Monday November 29, 2021

Dengue fears

October 15, 2020

Amidst the Covid-19 pandemic, it is easy to forget that other diseases continue and still threaten the lives of people. Currently, Punjab has reported 141 cases of dengue. There may of course be other cases of the mosquito-borne virus, which occurs most often after the monsoon rains that have not been diagnosed or confirmed. The test for dengue is generally not available in rural areas or outside major medical centres. The worst affected districts in Punjab are Lahore and Rawalpindi, while there have also been reports of dengue from Islamabad, Okara and other districts.

Part of the problem is that of government complacency. The only way to prevent a dengue epidemic is by taking action long before it becomes a problem. Since dengue mosquitoes breed in standing water, they pose the greatest risk in poorer areas, where sanitation facilities are scarce. While dengue is rarely deadly, the fact is that we have had bout after bout of dengue each year. A patient with dengue who is reinfected the second time, even months later, becomes more susceptible to serious disease. Prevention is the key to controlling any disease. To do so, the growth of larvae and mosquitos has to be controlled. People need to be issued warnings as has happened in the past. This year, the Covid situation has taken attention away from dengue. This of course, is partially inevitable. But it would be unwise to ignore the fact that dengue cases are being reported. People must be advised to stay indoors or take protective measures from mosquitoes by using repellents, insecticides, or other mechanisms, such as mosquito nets to save themselves from mosquito bites notably during dawn and dusk, the time when the mosquito is most active and most likely to bite. There is at the moment no cure for dengue. Normally the disease causes a relatively short period of illness and then dissolves. But there are exceptions. Haemorrhagic dengue causing bleeding from the various surfaces has been known to exist in the country.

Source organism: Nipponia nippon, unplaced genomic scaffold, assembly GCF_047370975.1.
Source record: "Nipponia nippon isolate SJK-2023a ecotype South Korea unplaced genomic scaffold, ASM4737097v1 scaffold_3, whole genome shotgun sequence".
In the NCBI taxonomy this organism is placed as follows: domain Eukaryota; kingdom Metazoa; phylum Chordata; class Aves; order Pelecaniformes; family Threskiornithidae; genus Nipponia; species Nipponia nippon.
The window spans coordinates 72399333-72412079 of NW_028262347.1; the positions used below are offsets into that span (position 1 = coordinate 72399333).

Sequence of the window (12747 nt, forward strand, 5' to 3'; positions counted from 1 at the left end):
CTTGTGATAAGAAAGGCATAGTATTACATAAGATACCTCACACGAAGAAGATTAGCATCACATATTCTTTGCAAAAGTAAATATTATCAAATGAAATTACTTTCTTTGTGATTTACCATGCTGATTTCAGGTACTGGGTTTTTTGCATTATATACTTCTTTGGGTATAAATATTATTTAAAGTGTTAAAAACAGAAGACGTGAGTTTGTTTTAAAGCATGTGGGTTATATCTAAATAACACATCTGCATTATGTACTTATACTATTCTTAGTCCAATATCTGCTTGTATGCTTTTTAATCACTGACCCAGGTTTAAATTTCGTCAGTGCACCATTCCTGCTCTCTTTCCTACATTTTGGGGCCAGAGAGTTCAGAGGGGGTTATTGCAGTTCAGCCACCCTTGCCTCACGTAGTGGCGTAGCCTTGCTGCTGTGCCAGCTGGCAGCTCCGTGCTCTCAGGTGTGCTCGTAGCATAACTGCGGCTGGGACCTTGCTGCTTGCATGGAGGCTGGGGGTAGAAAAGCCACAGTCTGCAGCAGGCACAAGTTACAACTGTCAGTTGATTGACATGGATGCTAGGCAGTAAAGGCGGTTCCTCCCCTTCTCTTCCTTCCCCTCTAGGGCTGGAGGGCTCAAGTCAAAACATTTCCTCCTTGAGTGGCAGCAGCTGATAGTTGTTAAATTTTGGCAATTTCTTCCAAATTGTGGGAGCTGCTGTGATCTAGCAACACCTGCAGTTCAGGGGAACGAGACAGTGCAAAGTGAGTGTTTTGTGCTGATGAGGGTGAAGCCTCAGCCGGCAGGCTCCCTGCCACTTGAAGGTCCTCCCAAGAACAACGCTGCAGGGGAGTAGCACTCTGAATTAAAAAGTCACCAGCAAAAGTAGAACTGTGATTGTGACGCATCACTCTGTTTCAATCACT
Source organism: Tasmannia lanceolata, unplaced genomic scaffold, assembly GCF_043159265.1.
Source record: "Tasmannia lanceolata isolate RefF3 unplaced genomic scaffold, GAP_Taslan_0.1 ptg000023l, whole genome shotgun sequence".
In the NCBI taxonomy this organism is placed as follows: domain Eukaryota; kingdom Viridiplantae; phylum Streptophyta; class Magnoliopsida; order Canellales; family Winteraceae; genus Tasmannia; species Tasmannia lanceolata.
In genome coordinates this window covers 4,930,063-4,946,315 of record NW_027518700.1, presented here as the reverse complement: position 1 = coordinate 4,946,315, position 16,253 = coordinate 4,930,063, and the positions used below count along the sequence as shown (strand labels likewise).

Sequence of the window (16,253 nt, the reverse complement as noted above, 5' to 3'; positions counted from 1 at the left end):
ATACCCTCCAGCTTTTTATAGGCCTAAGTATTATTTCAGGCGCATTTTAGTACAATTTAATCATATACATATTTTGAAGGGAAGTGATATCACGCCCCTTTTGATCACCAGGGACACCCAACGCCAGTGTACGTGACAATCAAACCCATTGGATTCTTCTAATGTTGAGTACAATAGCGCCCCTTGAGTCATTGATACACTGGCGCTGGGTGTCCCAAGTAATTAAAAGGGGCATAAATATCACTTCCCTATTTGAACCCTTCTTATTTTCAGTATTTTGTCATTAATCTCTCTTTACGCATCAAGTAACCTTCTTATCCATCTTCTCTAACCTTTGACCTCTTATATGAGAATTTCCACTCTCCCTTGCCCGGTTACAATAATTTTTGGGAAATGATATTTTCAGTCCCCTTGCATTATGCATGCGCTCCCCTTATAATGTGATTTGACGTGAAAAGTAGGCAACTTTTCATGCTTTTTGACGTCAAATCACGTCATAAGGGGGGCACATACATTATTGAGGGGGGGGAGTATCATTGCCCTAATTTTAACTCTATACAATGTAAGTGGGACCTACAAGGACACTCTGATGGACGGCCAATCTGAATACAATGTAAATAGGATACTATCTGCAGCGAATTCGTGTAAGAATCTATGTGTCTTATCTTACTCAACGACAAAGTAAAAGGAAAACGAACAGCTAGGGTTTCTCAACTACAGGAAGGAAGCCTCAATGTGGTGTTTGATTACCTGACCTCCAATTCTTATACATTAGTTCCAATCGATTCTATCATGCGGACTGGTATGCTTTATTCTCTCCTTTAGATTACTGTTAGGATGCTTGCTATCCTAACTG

Paramedics, doctors and medical staff at hospitals need to be advised on how to act and what to do. Most of all, we need to make people more aware of the situation using the media. There have at the moment been very limited warnings. At schools, while we teach children about safety from Covid-19, we need also to warn them about dengue which may be lurking just as ominously in their areas and in their homes. The issue of water left standing and other protective measures needs to be brought up once again. Dengue is a virus that is controllable even if it is not outright eliminated. Under Shahbaz Sharif's tenure as CM, Punjab had already shown how that can be done. Perhaps it's time to look back and see what can be learnt from that time.